Lenalidomide and chlorambucil are tablets. You take them once a day. You can have cytarabine as an injection just under the skin or as a drip into a vein. You have gemcitabine and rituximab as a drip into a vein. You can have fludarabine as a tablet or as a drip into a vein. 

For lenalidomide, chlorambucil, gemcitabine, cytarabine and fludarabine each cycle of treatment is 28 days. For rituximab each cycle of treatment is 56 days.

How long you have lenalidomide, chlorambucil or rituximab depends on whether the treatment is helping you and how bad the side effects are.

You have cytarabine, gemcitabine and fludarabine for up to 6 cycles of treatment.

If you are having your doctor’s choice of treatment and it is not helping, you may be able to start taking lenalidomide instead. Changing groups like this is called a ‘cross over’. Your doctor will talk to you about this.   

When you start lenalidomide, you will have some lymphoma cells in your body. When cancer cells die, chemicals in the cells are suddenly released into your blood. This changes the normal balance of chemicals circulating in your body. This is called tumour lysis syndrome. Your doctor will give you medication to control it.

You fill in a questionnaire before you start treatment, every 2 months for 8 months, and then at the end of treatment. It will ask how you are feeling and what activities you can do.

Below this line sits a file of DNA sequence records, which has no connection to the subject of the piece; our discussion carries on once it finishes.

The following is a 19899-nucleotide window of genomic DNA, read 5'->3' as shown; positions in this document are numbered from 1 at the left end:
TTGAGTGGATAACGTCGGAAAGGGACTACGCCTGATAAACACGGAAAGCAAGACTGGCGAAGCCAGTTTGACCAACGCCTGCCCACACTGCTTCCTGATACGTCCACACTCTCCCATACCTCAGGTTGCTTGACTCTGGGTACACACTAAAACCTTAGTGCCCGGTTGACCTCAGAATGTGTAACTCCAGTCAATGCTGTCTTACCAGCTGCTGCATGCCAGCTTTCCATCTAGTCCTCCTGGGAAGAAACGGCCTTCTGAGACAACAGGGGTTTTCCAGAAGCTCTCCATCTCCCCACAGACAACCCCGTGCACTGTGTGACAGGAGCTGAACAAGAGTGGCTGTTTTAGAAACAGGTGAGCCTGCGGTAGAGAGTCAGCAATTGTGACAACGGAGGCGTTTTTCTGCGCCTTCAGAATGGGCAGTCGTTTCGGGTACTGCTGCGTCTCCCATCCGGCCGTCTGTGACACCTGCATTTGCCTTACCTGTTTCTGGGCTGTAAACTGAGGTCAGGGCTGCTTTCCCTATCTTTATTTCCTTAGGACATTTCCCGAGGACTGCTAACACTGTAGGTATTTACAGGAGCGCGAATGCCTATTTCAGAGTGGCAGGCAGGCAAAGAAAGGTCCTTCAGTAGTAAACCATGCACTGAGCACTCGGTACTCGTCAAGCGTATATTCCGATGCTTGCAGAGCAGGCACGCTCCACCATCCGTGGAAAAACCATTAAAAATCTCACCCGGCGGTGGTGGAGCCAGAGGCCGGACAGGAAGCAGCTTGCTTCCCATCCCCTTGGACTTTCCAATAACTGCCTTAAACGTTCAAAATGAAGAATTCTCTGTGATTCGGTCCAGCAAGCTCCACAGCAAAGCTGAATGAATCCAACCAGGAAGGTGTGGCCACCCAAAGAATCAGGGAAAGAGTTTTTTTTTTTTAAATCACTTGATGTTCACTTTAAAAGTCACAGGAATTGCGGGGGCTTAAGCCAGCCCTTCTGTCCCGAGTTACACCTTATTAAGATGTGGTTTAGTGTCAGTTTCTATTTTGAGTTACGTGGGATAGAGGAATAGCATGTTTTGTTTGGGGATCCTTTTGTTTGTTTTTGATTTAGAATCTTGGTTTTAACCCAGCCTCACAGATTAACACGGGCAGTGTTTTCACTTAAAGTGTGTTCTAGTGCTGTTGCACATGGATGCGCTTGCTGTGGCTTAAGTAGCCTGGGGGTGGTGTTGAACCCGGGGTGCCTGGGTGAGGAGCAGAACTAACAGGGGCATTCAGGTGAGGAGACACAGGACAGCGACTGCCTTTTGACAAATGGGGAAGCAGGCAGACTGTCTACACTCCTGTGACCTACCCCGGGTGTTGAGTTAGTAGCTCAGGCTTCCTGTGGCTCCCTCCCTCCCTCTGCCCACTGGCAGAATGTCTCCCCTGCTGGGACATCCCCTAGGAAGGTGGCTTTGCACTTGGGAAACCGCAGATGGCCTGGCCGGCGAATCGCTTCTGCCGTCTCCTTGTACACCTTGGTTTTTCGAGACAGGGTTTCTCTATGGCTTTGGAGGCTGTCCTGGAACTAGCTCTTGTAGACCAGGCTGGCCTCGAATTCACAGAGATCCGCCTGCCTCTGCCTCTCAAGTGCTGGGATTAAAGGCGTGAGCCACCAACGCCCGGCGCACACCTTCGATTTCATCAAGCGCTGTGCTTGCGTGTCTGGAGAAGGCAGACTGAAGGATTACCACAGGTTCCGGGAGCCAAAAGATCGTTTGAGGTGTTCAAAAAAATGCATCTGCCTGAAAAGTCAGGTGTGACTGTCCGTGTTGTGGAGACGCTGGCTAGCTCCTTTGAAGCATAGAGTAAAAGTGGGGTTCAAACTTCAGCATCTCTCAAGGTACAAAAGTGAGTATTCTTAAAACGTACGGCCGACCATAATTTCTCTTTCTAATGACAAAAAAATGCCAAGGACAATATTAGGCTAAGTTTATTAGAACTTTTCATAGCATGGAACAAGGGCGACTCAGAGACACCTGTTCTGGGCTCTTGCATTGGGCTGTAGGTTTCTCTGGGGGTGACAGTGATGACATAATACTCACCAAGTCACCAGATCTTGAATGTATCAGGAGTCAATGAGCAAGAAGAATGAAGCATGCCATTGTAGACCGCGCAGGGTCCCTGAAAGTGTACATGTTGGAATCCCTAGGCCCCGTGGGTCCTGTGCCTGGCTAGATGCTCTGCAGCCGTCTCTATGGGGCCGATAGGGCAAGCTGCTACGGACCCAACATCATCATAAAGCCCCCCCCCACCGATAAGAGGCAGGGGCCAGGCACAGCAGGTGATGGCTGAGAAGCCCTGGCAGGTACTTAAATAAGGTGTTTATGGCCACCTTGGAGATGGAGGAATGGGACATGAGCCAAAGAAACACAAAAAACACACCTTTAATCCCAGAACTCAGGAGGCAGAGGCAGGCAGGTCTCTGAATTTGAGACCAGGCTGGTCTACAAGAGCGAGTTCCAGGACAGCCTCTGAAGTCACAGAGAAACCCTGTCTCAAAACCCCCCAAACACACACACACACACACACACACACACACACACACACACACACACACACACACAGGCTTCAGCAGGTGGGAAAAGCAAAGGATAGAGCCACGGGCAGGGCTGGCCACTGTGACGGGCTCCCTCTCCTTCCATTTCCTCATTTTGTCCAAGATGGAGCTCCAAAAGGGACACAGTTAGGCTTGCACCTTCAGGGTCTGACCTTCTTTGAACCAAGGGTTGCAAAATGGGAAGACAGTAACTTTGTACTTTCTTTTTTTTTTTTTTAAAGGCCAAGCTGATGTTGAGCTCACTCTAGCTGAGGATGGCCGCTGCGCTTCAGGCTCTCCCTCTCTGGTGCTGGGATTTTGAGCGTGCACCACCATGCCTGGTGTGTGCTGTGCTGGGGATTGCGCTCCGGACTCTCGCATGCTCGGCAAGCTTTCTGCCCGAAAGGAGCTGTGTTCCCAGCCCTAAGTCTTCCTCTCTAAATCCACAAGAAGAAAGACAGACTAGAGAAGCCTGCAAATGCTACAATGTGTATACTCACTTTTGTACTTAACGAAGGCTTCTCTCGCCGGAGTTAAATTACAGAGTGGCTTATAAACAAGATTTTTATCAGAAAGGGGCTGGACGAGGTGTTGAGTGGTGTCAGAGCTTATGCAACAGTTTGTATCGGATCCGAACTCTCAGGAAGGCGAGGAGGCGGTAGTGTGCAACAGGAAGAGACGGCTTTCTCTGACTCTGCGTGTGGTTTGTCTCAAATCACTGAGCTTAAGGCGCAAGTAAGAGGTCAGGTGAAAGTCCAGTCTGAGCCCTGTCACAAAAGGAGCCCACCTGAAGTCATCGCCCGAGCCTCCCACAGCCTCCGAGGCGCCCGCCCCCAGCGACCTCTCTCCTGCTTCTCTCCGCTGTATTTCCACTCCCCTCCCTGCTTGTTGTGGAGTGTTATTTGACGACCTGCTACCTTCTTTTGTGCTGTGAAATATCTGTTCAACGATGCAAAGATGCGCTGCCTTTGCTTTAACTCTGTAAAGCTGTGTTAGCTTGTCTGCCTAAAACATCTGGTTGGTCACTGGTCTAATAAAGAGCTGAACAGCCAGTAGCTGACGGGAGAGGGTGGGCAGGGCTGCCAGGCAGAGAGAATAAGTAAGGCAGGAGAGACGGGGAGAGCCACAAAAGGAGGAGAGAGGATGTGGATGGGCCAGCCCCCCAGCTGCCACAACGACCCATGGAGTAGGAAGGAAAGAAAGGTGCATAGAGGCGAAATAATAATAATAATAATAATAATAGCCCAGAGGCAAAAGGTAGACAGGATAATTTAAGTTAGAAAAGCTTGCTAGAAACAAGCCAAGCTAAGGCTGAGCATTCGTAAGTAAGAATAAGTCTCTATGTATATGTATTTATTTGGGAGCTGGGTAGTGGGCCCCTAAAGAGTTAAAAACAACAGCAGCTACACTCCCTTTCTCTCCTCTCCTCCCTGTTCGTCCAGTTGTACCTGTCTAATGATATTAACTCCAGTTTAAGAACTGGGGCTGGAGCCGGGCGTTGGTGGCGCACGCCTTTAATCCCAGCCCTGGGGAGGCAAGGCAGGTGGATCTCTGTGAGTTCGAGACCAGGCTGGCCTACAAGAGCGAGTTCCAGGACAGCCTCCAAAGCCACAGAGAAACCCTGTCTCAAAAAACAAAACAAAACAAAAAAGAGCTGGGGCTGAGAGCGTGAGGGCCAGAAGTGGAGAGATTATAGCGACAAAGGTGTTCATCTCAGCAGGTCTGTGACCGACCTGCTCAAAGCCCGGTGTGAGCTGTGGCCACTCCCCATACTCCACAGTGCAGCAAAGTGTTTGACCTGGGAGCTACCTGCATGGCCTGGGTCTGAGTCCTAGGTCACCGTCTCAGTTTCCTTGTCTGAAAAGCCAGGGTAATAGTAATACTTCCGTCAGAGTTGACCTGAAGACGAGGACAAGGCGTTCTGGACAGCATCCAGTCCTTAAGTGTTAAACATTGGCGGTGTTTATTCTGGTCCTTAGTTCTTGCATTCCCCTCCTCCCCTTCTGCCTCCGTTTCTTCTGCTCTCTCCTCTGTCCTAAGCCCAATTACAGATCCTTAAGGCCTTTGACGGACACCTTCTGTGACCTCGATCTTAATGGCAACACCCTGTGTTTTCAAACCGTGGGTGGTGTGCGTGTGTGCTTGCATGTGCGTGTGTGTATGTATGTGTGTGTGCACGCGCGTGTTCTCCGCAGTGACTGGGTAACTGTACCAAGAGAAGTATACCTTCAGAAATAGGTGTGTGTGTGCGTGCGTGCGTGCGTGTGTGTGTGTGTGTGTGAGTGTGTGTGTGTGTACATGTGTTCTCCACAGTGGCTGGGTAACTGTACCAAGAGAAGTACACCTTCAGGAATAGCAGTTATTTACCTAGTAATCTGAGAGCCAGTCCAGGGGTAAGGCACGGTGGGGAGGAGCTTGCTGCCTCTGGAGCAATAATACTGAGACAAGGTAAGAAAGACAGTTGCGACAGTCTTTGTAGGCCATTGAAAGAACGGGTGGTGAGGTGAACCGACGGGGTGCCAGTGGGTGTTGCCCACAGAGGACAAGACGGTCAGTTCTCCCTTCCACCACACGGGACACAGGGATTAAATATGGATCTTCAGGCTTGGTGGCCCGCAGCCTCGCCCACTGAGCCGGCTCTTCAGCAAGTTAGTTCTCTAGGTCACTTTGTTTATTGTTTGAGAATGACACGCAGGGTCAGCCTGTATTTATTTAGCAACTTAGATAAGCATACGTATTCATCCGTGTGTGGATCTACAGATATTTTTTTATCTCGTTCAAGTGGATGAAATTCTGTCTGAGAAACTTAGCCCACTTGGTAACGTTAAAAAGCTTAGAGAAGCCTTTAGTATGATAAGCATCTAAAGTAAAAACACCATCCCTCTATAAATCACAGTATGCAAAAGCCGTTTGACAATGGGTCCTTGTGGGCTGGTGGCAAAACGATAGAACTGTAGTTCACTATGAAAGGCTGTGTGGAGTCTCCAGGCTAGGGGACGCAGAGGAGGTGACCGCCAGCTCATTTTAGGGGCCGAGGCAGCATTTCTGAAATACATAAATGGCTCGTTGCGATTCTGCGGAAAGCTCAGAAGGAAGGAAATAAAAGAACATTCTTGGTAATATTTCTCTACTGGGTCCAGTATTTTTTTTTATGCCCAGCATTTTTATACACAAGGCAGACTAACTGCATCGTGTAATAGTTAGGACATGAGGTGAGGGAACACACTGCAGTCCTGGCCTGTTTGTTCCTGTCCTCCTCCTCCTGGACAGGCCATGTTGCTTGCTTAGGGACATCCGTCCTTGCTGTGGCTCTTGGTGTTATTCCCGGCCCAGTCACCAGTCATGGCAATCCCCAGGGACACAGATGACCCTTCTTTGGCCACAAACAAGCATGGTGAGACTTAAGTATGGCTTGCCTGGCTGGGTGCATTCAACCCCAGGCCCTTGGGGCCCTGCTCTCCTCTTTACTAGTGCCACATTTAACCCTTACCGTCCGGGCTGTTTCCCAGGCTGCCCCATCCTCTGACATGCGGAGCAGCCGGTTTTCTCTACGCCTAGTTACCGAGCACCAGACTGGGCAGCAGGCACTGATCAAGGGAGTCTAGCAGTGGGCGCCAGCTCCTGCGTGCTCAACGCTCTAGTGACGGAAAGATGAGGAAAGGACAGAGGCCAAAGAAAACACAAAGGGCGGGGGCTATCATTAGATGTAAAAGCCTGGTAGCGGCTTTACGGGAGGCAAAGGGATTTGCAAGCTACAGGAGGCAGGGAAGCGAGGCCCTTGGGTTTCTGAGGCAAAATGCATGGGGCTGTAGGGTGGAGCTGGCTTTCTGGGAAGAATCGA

Hospital visits

Before you start the trial, you will see the doctor and have some tests. These include

  • A physical examination
  • Blood tests
  • Heart trace (ECG)
  • CT scan or MRI scan
  • Biopsy (if not done before)

During treatment you see the doctor every 4 weeks and have a physical examination and blood tests.

At the end of treatment you see the doctor and have

  • A physical examination
  • Blood tests

Every 2 months for 6 months and then every 3 months you have a CT scan or MRI scan. If one of these scans shows your lymphoma has continued to grow or come back you stop the study visits. Your doctor will then talk to you about how often they want to see you.

If you crossed over to lenalidomide you see the doctor every 3 months for a physical examination, blood tests and CT scan.

Side effects

All treatments have side effects. The most common side effects of lenalidomide are

The most common side effects of gemcitabine, fludarabine, cytarabine, chlorambucil and rituximab are

  • A drop in blood cells causing and increased  risk of infection, bruising and bleeding
  • Feeling or being sick
  • Diarrhoea
  • Loss of appetite
  • Flu like symptoms
  • Headache
  • Tiredness
  • Tingling of the hands or feet

Your doctor will talk to you about other possible side effects before you agree to take part in this trial.

We have more information about lenalidomide, cytarabine, chlorambucil, fludarabine, gemcitabine and rituximab in our cancer drugs section.

Recruitment start:

Recruitment end:

How to join a clinical trial

Please note: In order to join a trial you will need to discuss it with your doctor, unless otherwise specified.

Please note - unless we state otherwise in the summary, you need to talk to your doctor about joining a trial.

Chief Investigator

Prof Simon Rule

Supported by

Celgene Corporation
Experimental Cancer Medicine Centre (ECMC)

Questions about cancer? Contact our information nurses

Freephone 0808 800 4040

Last review date

CRUK internal database number:

Oracle 5958

Please note - unless we state otherwise in the summary, you need to talk to your doctor about joining a trial.

Over 60,000 cancer patients enrolled on clinical trials in the UK last year.

Last reviewed: